15. gpseymour

    gpseymour MT Moderator Staff Member

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    I'd be interested in hearing your reasoning on this. I have pretty good breakfalls, but I don't see them as anything like necessary from a SD standpoint. Useful? Perhaps, but not nearly as useful as a good front kick, IMO.
     
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  16. Tez3

    Tez3 Sr. Grandmaster

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    My breakfalls if I have to do them Judo style ie without being thrown are non existent but when thrown I do a good breakfall if that makes sense. I'm struggling to see how useful a breakfall is in SD other than not being winded or shaken up unduly if you did happen to be thrown.
     
  17. Martial D

    Martial D Senior Master

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    Well I can't answer this with the degree of accuracy that someone that trains TKD might, but my head coach is a tkd BB and thus teaches many tkd elements in our kicking, so I do speak with a certain degree of certainty.

    It's a style that focuses on kicking as it's primary weapon, and has a great variety of fast powerful kicks. The speed and power which the way they throw facilitates, as well as hiding almost all of them behind the same opening chamber, makes them both deceptive and effective with minimal setup, which translates well to competion or fighting.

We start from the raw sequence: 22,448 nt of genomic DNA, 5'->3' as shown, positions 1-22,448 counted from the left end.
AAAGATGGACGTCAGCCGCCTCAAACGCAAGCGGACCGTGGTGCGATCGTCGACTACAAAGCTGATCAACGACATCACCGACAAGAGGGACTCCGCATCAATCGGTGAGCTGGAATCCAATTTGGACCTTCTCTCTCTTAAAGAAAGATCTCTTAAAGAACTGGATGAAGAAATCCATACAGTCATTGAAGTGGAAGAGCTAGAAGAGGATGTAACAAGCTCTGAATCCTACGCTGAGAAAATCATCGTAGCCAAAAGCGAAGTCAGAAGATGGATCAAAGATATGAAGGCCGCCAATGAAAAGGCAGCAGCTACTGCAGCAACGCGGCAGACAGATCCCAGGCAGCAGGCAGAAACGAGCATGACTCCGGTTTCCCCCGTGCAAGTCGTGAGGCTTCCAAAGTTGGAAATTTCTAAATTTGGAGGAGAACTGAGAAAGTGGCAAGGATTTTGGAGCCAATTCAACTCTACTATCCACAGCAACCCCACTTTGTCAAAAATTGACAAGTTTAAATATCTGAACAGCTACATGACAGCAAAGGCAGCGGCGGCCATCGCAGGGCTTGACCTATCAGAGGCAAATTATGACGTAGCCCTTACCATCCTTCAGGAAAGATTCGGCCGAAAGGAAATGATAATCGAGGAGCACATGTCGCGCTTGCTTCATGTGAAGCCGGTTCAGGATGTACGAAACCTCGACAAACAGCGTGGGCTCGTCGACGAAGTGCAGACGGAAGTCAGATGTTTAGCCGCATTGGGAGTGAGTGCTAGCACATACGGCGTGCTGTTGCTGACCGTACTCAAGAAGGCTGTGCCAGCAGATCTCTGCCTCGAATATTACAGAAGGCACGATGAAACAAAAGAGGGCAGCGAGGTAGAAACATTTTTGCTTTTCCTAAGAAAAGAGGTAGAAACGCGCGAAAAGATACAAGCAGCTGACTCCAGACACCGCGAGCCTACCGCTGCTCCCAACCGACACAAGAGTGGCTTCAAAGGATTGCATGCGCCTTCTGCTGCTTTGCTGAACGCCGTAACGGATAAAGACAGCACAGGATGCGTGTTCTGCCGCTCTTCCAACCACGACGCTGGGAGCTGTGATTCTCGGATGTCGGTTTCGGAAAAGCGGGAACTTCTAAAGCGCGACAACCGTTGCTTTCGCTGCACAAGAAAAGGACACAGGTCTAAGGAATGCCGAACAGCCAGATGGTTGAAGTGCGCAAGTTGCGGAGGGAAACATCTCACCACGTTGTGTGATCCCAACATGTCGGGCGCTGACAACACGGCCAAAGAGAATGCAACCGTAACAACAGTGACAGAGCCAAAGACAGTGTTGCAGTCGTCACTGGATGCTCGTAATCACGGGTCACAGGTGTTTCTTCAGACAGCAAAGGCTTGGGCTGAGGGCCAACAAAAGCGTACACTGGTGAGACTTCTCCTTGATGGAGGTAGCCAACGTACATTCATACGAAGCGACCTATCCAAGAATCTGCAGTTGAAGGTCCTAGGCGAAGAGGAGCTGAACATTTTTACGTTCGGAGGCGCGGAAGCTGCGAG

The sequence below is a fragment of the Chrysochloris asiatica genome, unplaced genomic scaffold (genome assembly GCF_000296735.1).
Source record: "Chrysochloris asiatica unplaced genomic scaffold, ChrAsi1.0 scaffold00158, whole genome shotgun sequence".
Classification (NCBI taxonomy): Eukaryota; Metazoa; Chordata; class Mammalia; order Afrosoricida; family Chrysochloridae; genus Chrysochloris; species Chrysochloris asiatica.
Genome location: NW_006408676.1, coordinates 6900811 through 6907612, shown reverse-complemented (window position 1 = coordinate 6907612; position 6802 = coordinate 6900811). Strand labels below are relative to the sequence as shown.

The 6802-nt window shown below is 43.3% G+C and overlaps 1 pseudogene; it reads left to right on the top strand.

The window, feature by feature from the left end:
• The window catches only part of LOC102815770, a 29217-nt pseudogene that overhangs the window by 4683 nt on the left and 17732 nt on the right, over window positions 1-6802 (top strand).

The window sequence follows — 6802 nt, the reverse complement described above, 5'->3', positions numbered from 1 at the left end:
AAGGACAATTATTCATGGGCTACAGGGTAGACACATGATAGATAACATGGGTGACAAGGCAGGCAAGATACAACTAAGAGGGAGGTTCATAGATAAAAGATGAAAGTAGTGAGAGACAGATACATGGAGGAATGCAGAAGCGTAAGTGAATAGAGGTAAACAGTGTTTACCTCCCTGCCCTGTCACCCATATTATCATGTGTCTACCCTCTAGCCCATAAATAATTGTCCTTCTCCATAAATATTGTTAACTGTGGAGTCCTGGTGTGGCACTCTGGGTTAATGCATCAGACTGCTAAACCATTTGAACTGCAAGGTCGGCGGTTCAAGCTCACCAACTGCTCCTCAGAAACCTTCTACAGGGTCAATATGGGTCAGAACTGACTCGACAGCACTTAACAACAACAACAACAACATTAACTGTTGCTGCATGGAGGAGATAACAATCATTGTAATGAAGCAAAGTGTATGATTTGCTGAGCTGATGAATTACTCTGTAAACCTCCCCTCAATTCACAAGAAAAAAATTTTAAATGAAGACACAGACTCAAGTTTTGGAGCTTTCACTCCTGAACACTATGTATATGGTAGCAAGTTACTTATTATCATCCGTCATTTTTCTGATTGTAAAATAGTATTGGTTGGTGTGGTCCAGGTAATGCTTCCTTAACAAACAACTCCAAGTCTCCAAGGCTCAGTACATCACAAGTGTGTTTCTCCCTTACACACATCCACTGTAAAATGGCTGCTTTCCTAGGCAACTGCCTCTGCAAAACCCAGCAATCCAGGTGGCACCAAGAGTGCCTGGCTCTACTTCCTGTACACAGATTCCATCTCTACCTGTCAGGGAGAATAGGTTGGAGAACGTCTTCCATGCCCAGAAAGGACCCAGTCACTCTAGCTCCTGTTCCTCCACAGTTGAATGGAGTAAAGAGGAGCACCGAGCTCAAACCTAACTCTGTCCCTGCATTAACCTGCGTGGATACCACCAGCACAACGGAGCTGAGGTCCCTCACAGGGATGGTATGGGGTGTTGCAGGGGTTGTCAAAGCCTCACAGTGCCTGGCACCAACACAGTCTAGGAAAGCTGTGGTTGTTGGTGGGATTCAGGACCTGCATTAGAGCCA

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  18. Rat

    Rat Master Black Belt

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    Given the TKD currciulem has jump kicks in it, it should be taught at a low level. My logic for it is just down to you can be knocked down, trip, fall etc in fighting so learning how to fall without adverse injury should be a priority to learn first as a basic safety mechanism.
     
  19. Martial D

    Martial D Senior Master

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    The most dangerous weapon in a streetfight is the ground. The overwhelming majority of injuries and fatalities come from people having their heads slammed on the ground, or injured arms and shoulders from impact. Knowing how to mitigate that is arguably the most useful SD skill of all(aside from situational awareness and being able to run fast)
     
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  20. skribs

    skribs Senior Master

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    I don't follow your logic at all here. Just because something is in the curriculum, doesn't mean it should be taught at the low level. It means it should be taught at the appropriate level of the curriculum.123